Authorities in China have launched a nationwide crackdown on thousands of people pursuing complaints against local officials, amid a massive "stability maintenance" operation in the run-up to a five-yearly congress of the ruling Chinese Communist Party later this month.
Activists estimate that as many as 10,000 people across China are being held under house arrest, in some form of detention, or round-the-clock surveillance.
Zhang Zhaohua, a Protestant minister in the eastern province of Jiangsu, has been under house arrest for more than a week, he told RFA on Tuesday.
"We estimate that thousands of people are under some form of restriction across the country," Zhang said. "Between 3,000 and 5,000 at the very least."
Petitioner Ding Hongfen from Jiangsu's Wuxi city said the total is likely "more than just a few thousand."
"Anyone with fairly big grievances—people who have suffered persecution—is now under surveillance or house arrest," Ding said. "That includes me."
"The state security police are planning to pay me a visit at 2:00 p.m. today," she said. "I got a call from the village party secretary this morning, trying to get me to go over there, because the police wanted to talk to me."
"I told them I had nothing to fear, and that they could come to my house, so that's why they're coming over at 2:00 p.m."
Wuhan petitioner Xu Chongyang, who is currently pursuing a complaint in Beijing, said many petitioners in the Chinese capital are being forcibly returned to their hometowns under escort by "interceptors" hired by local governments for the job.
"A lot of petitioners have been intercepted while petitioning in Beijing, and taken home," Xu said. "A very large number have been taken to the police stations, so many of them."
"A lot of petitioners are now facing restrictions on their liberty, including those who are renting places to live in Beijing," Xu said. "They are going after out-of-towners in particular; no sooner do they get here than they are detained."
"I know of several thousand who are under restriction as part of stability maintenance, but there are probably more."
In the eastern province of Zhejiang, petitioner Li Youfen said she is one of them.
"The police called me up and then I got a visit from the local police station," Li said. "They wanted me to make reports at the police station [of my whereabouts and plans]."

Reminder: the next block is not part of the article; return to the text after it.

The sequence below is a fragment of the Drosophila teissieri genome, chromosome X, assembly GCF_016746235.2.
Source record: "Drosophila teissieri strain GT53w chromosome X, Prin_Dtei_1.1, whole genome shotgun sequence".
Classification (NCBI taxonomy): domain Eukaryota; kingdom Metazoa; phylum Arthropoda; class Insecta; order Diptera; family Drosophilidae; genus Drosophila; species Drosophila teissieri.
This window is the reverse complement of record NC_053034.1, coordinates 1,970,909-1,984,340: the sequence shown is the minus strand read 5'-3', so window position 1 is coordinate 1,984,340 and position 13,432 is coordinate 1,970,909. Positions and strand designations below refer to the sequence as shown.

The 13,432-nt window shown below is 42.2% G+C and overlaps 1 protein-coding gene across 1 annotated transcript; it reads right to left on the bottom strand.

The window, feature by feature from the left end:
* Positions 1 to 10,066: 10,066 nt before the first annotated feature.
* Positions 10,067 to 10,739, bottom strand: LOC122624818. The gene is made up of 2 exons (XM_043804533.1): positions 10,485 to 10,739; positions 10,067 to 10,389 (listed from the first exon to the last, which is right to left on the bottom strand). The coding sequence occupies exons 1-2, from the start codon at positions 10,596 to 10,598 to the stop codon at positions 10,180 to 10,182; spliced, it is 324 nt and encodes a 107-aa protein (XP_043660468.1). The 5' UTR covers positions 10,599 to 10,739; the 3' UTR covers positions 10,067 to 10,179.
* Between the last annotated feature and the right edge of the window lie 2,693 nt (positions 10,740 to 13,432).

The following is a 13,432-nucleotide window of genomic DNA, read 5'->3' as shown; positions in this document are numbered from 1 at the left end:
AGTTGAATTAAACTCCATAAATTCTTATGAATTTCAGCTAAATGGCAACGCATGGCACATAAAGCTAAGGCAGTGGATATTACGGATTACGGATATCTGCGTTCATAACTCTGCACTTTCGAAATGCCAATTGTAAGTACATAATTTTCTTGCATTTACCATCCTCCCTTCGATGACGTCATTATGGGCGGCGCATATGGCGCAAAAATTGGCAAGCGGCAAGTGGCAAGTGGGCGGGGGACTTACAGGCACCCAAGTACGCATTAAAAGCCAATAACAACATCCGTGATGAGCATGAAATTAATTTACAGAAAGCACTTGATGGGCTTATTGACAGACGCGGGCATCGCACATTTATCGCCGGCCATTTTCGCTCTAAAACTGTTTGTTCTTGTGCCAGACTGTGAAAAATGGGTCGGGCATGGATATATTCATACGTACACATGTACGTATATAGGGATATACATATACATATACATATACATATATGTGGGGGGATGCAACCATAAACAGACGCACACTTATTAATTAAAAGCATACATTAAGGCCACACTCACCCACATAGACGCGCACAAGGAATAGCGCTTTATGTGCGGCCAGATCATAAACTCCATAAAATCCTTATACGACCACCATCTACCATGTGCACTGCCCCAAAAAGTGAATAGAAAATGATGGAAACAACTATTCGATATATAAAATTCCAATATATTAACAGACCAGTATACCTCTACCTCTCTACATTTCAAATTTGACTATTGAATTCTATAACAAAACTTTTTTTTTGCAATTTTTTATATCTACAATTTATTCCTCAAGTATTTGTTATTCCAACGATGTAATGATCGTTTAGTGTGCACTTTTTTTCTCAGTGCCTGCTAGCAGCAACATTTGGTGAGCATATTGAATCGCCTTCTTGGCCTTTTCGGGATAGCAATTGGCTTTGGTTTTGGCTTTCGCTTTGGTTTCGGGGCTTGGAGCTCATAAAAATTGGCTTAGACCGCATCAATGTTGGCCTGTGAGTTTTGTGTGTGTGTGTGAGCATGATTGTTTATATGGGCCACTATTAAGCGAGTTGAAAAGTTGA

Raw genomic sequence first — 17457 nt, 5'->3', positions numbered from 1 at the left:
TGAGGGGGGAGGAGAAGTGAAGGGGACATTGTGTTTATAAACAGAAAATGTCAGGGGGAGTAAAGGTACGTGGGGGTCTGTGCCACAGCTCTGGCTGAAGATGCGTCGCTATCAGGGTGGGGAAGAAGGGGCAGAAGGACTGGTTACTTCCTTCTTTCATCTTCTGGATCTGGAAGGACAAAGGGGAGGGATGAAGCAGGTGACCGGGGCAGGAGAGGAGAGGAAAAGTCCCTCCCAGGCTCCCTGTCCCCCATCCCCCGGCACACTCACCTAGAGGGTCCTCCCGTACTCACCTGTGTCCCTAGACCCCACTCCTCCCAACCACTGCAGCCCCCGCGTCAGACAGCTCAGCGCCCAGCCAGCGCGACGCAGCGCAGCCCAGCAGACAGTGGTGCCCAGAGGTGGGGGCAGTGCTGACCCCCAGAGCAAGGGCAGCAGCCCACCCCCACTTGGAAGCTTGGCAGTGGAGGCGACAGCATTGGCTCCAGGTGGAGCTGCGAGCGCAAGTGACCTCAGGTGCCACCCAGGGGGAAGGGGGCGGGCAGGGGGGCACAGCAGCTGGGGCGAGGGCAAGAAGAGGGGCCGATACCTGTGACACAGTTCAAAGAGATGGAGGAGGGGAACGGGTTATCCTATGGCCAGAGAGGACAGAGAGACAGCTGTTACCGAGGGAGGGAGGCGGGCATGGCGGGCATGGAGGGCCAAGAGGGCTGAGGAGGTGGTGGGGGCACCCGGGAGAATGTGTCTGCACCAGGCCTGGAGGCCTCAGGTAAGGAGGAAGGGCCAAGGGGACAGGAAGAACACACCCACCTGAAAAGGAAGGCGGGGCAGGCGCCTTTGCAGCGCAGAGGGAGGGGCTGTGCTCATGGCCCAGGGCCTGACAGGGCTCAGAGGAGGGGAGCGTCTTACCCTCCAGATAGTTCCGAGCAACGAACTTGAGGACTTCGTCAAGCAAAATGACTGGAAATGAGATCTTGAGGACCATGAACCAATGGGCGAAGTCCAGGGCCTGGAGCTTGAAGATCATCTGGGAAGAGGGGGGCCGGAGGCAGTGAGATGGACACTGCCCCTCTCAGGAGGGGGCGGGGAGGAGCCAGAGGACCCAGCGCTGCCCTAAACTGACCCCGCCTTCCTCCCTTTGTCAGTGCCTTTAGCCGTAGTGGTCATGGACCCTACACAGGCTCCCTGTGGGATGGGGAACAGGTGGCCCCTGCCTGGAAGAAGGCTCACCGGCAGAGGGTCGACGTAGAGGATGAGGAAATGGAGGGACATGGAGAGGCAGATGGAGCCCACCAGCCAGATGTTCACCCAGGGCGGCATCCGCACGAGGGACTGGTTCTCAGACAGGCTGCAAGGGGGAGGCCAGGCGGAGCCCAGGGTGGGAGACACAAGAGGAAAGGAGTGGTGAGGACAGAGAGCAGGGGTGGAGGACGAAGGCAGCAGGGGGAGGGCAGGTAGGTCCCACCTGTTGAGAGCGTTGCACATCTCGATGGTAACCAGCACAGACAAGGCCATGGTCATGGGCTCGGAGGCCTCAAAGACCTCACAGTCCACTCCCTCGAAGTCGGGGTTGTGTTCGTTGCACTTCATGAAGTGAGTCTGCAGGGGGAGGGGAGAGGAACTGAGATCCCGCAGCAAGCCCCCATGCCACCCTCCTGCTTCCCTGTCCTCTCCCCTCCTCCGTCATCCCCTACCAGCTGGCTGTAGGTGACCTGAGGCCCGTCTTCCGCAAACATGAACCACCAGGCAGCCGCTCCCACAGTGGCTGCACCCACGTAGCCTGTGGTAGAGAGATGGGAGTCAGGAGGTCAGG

"They are afraid that I'll go on a trip to Beijing," she said. "There are police cars parked downstairs from my apartment, and people watching me night and day."
In the northern region of Inner Mongolia, Duolun petitioner Wang Fenghua said the authorities have installed a surveillance camera outside her home, and those of her relatives.
"Ever since they detained my sister, her husband and my father, the government has been secretly monitoring us," Wang said. "They have four or five surveillance cameras installed close to the homes of my mother and my brother."
Meanwhile, Beijing petitioner Li Xuehui has been detained on suspicion of "picking quarrels and stirring up trouble" after he uploaded a video ridiculing President Xi Jinping.
Beijing rights activist Zhou Xiaoshan said Li's video producer Wang Xiuying and her daughter Wang Fengxian have also missing, believed detained.
"This is a special time [ahead of the 19th Party Congress] and it's difficult to even get into Beijing right now," Zhou said.
He said the families are now too frightened to speak to anyone about the case, and don't appear to have found him a lawyer. Some of their relatives are too elderly to travel to the capital to try to find them.
"I don't think there's anything we can do about it ... Li Xuehui's mother is in her eighties now, and I have no way of contacting her, or it's very difficult."
"The brother doesn't want to work with us, either."
Rights lawyer Sui Muqing said Li Xuehui's detention is likely linked to a satirical video he posted about Xi Jinping.
"Li Xuehui and the others ... will have annoyed various officials over the years, for sure, added to which there's the insult to a national leader, which will give them an opportunity," Sui said.
"So they'll deal with them harshly, because they can justify it, and nobody will dare to get involved."
Authorities in China have stepped up nationwide "stability maintenance" measures targeting anyone with a critical opinion of the government, as President Xi Jinping looks set to reshuffle his leadership team and consolidate his personal grip on power at the 19th Party Congress on Oct. 18.
Reported by Wong Lok-to for RFA's Cantonese Service, and by Qiao Long for the Mandarin Service. Translated and edited by Luisetta Mudie.